[You might worry that inflation somehow undercuts the conservation of energy, but when you get down to brass tacks, it's actually conservation of energy that makes it work this way.]

So what has negative pressure? To a particle physicist at least, a "scalar field" is the easiest answer. All fundamental subatomic particles are associated with a field (and vice versa) -- a scalar field corresponds to a particle with no spin. A scalar field can store a fixed energy at each point in space (thanks to its "potential"), and the total energy in the field grows as the universe expands and the volume of space increases. Which means the pressure is negative, and inflation is underway.

Indeed, Guth discovered inflation by thinking about scalar fields, not the other way round. 

So which scalar field made inflation happen? We don't know. Haven't a clue. The Higgs-boson (discovered in 2012) is a scalar, and so far, it's the only one we know about. But not all scalar fields lead to inflation, and the Higgs is the kind that doesn't. This is where cosmology doubles down -- we're not just looking at the beginning of the universe, we are exploring undiscovered vistas in particle physics.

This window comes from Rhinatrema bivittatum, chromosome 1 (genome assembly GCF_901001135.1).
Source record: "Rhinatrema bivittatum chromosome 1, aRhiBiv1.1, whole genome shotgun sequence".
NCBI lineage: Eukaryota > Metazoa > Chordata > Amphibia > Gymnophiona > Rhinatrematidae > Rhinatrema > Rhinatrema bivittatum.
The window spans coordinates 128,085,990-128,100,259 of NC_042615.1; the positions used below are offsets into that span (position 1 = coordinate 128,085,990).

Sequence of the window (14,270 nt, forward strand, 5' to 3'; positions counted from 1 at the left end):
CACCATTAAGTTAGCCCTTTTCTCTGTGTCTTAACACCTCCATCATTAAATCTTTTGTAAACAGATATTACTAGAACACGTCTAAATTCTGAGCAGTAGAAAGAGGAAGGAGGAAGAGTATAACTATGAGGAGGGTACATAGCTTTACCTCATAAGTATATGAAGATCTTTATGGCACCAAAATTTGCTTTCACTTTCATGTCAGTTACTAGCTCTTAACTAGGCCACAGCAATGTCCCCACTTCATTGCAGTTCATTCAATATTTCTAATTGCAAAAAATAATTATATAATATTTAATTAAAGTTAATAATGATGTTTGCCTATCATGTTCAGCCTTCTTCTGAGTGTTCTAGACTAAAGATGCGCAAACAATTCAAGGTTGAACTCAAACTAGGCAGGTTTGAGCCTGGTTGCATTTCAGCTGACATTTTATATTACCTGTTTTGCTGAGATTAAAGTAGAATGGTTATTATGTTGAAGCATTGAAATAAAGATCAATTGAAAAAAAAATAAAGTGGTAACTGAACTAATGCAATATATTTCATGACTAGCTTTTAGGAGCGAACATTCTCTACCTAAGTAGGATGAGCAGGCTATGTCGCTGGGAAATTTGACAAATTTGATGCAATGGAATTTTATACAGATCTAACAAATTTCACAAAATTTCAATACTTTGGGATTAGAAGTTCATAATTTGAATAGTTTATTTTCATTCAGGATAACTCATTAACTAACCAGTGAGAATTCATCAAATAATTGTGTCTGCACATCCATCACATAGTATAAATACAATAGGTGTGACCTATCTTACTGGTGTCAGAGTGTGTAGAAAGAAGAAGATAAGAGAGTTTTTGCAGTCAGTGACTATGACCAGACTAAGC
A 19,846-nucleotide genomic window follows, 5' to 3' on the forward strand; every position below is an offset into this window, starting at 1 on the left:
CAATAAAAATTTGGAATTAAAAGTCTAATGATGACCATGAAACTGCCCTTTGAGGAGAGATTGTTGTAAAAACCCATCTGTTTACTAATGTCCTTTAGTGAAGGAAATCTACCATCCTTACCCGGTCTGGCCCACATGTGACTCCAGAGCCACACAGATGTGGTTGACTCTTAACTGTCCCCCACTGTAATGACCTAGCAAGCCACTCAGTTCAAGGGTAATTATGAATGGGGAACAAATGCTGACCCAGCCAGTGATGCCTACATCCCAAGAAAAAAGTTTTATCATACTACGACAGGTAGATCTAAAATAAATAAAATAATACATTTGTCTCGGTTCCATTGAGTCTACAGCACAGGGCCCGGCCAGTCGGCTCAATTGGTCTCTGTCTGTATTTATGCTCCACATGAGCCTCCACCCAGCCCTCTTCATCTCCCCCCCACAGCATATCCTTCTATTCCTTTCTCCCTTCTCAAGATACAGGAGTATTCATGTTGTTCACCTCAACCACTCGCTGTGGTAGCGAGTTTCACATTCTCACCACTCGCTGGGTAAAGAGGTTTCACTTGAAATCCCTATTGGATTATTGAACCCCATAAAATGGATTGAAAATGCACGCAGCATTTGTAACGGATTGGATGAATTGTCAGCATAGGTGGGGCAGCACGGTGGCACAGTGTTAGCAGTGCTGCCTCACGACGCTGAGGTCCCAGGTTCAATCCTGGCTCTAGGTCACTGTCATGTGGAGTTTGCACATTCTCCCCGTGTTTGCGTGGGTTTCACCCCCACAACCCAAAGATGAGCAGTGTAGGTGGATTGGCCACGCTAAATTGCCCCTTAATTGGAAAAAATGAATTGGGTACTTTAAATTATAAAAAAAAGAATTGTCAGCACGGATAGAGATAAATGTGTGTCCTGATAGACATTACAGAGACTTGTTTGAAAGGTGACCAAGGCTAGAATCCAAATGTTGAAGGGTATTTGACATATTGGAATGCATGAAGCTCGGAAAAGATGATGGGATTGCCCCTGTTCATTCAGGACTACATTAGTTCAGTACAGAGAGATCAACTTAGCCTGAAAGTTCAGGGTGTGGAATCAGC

In fact, inflation could have happened a trillion, trillion, trillionth of a second after the Big Bang, at energies a trillion times beyond the reach of the Large Hadron Collider (and difficult to replicate experimentally!). At these energies you must take "theories of everything" seriously (string theory, among other contenders) -- and if we know inflation happened, we also know that any successful "theory of everything" must let inflation happen. And since inflation underlies the hot and cold spots in the microwave background and leads to the formation of galaxies, any theory of inflation must account for exactly what we see in the sky. Thus theory meets the real world.